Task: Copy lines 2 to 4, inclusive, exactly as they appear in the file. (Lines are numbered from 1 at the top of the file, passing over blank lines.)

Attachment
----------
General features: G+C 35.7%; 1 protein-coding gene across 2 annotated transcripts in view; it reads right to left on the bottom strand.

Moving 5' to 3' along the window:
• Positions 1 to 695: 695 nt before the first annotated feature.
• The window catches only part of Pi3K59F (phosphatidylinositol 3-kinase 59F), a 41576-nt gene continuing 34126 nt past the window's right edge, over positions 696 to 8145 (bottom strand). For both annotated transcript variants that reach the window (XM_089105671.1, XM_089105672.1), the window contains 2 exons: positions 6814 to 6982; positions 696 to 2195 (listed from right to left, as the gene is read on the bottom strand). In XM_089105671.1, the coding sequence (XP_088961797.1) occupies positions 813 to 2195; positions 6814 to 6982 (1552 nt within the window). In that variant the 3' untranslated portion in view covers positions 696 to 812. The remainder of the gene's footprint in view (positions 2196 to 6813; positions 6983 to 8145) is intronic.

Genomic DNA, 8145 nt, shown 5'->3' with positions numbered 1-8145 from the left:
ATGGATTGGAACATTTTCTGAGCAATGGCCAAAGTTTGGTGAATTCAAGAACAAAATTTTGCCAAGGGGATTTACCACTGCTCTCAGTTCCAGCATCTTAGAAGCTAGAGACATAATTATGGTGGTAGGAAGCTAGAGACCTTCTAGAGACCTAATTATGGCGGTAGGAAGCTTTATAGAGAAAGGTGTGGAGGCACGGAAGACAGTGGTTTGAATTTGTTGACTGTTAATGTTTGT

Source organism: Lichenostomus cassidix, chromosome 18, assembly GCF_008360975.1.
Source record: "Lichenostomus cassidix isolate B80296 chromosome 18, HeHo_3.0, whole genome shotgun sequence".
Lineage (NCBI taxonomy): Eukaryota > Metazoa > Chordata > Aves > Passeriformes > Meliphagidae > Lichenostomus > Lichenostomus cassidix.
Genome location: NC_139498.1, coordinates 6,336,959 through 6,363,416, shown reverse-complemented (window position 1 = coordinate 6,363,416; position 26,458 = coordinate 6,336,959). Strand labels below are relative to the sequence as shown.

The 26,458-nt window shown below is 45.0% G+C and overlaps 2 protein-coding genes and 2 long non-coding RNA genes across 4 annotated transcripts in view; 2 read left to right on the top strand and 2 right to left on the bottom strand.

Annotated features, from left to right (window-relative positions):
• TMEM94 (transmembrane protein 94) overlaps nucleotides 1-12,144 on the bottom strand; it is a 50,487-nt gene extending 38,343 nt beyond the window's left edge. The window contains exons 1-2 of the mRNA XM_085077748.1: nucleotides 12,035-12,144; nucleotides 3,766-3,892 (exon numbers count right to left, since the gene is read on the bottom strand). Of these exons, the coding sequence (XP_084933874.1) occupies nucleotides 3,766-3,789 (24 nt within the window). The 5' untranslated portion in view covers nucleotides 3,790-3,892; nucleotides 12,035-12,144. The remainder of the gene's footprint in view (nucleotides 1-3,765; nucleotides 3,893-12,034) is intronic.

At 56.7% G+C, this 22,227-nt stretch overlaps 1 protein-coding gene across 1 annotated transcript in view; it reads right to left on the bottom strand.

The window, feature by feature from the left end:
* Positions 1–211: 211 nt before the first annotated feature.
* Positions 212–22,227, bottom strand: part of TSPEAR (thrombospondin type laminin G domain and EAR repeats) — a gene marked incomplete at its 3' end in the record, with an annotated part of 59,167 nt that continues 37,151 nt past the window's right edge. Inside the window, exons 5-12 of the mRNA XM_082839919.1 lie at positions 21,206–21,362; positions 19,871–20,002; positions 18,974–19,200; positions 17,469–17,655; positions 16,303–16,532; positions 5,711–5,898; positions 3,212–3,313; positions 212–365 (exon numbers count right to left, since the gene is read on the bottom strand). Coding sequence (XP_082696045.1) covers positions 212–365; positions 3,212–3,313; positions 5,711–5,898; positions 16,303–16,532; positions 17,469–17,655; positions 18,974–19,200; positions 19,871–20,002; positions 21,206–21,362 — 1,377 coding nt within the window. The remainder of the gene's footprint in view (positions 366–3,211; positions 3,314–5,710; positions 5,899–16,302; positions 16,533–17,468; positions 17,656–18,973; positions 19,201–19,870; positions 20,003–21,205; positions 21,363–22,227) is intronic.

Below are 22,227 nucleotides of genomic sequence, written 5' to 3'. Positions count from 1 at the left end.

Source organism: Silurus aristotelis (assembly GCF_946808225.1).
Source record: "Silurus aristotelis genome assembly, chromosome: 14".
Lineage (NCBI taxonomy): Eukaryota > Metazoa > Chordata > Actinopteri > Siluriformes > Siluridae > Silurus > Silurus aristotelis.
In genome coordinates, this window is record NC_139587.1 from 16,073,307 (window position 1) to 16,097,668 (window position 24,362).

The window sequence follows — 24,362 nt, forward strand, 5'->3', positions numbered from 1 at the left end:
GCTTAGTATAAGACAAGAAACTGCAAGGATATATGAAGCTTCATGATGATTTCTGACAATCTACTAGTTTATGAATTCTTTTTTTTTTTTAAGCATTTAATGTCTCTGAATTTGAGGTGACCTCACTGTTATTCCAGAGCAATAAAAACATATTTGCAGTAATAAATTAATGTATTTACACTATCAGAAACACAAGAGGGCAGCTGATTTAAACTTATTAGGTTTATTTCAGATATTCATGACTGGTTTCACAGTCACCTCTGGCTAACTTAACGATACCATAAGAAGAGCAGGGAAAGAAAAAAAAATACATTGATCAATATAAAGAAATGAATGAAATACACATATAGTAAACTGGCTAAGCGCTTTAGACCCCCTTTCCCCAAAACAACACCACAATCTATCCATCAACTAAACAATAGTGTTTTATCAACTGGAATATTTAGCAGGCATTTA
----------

Moving 5' to 3' along the window:
• Positions 1 to 695: 695 nt before the first annotated feature.
• The window catches only part of Pi3K59F (phosphatidylinositol 3-kinase 59F), a 41576-nt gene continuing 34126 nt past the window's right edge, over positions 696 to 8145 (bottom strand). For both annotated transcript variants that reach the window (XM_089105671.1, XM_089105672.1), the window contains 2 exons: positions 6814 to 6982; positions 696 to 2195 (listed from right to left, as the gene is read on the bottom strand). In XM_089105671.1, the coding sequence (XP_088961797.1) occupies positions 813 to 2195; positions 6814 to 6982 (1552 nt within the window). In that variant the 3' untranslated portion in view covers positions 696 to 812. The remainder of the gene's footprint in view (positions 2196 to 6813; positions 6983 to 8145) is intronic.